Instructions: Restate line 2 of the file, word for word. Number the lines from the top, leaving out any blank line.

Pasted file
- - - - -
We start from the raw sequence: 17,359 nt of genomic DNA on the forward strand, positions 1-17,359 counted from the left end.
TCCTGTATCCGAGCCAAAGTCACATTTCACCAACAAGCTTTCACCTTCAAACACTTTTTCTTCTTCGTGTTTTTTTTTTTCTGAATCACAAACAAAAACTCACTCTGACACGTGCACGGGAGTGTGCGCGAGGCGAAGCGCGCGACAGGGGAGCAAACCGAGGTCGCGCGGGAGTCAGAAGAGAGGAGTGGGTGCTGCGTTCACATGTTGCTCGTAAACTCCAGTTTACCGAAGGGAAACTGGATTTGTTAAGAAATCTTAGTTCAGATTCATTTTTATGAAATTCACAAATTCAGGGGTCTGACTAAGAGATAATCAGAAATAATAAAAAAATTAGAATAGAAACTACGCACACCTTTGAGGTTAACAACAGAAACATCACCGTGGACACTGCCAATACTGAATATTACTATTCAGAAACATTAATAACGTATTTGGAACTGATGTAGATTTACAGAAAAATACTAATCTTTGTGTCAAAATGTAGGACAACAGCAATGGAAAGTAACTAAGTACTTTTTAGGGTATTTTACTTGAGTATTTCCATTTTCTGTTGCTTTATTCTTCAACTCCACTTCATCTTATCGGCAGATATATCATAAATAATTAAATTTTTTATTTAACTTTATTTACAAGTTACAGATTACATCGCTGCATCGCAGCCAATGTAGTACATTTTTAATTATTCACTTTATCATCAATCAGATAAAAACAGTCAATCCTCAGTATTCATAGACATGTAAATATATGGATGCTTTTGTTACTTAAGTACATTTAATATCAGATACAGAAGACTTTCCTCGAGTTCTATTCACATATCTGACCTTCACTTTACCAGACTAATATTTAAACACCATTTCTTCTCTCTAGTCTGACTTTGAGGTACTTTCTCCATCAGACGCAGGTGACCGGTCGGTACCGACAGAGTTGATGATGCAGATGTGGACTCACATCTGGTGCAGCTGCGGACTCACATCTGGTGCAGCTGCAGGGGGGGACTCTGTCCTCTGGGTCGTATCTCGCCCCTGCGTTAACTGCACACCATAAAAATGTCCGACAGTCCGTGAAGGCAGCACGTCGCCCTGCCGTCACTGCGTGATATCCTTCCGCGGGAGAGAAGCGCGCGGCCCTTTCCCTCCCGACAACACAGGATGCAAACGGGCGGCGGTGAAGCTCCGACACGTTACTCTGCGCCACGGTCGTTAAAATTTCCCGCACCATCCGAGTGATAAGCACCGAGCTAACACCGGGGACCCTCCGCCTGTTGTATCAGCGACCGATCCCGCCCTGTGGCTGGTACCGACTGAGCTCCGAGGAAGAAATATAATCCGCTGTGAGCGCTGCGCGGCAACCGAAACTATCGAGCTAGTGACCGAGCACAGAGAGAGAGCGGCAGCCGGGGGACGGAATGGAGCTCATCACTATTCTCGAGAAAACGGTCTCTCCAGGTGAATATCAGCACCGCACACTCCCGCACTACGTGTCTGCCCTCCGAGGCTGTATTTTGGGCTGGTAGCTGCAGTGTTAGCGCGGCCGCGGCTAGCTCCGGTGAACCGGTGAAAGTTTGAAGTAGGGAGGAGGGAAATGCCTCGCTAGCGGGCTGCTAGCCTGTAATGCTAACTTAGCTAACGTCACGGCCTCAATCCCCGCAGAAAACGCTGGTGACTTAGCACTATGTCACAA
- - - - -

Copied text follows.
TCCTGTATCCGAGCCAAAGTCACATTTCACCAACAAGCTTTCACCTTCAAACACTTTTTCTTCTTCGTGTTTTTTTTTTTCTGAATCACAAACAAAAACTCACTCTGACACGTGCACGGGAGTGTGCGCGAGGCGAAGCGCGCGACAGGGGAGCAAACCGAGGTCGCGCGGGAGTCAGAAGAGAGGAGTGGGTGCTGCGTTCACATGTTGCTCGTAAACTCCAGTTTACCGAAGGGAAACTGGATTTGTTAAGAAATCTTAGTTCAGATTCATTTTTATGAAATTCACAAATTCAGGGGTCTGACTAAGAGATAATCAGAAATAATAAAAAAATTAGAATAGAAACTACGCACACCTTTGAGGTTAACAACAGAAACATCACCGTGGACACTGCCAATACTGAATATTACTATTCAGAAACATTAATAACGTATTTGGAACTGATGTAGATTTACAGAAAAATACTAATCTTTGTGTCAAAATGTAGGACAACAGCAATGGAAAGTAACTAAGTACTTTTTAGGGTATTTTACTTGAGTATTTCCATTTTCTGTTGCTTTATTCTTCAACTCCACTTCATCTTATCGGCAGATATATCATAAATAATTAAATTTTTTATTTAACTTTATTTACAAGTTACAGATTACATCGCTGCATCGCAGCCAATGTAGTACATTTTTAATTATTCACTTTATCATCAATCAGATAAAAACAGTCAATCCTCAGTATTCATAGACATGTAAATATATGGATGCTTTTGTTACTTAAGTACATTTAATATCAGATACAGAAGACTTTCCTCGAGTTCTATTCACATATCTGACCTTCACTTTACCAGACTAATATTTAAACACCATTTCTTCTCTCTAGTCTGACTTTGAGGTACTTTCTCCATCAGACGCAGGTGACCGGTCGGTACCGACAGAGTTGATGATGCAGATGTGGACTCACATCTGGTGCAGCTGCGGACTCACATCTGGTGCAGCTGCAGGGGGGGACTCTGTCCTCTGGGTCGTATCTCGCCCCTGCGTTAACTGCACACCATAAAAATGTCCGACAGTCCGTGAAGGCAGCACGTCGCCCTGCCGTCACTGCGTGATATCCTTCCGCGGGAGAGAAGCGCGCGGCCCTTTCCCTCCCGACAACACAGGATGCAAACGGGCGGCGGTGAAGCTCCGACACGTTACTCTGCGCCACGGTCGTTAAAATTTCCCGCACCATCCGAGTGATAAGCACCGAGCTAACACCGGGGACCCTCCGCCTGTTGTATCAGCGACCGATCCCGCCCTGTGGCTGGTACCGACTGAGCTCCGAGGAAGAAATATAATCCGCTGTGAGCGCTGCGCGGCAACCGAAACTATCGAGCTAGTGACCGAGCACAGAGAGAGAGCGGCAGCCGGGGGACGGAATGGAGCTCATCACTATTCTCGAGAAAACGGTCTCTCCAGGTGAATATCAGCACCGCACACTCCCGCACTACGTGTCTGCCCTCCGAGGCTGTATTTTGGGCTGGTAGCTGCAGTGTTAGCGCGGCCGCGGCTAGCTCCGGTGAACCGGTGAAAGTTTGAAGTAGGGAGGAGGGAAATGCCTCGCTAGCGGGCTGCTAGCCTGTAATGCTAACTTAGCTAACGTCACGGCCTCAATCCCCGCAGAAAACGCTGGTGACTTAGCACTATGTCACAA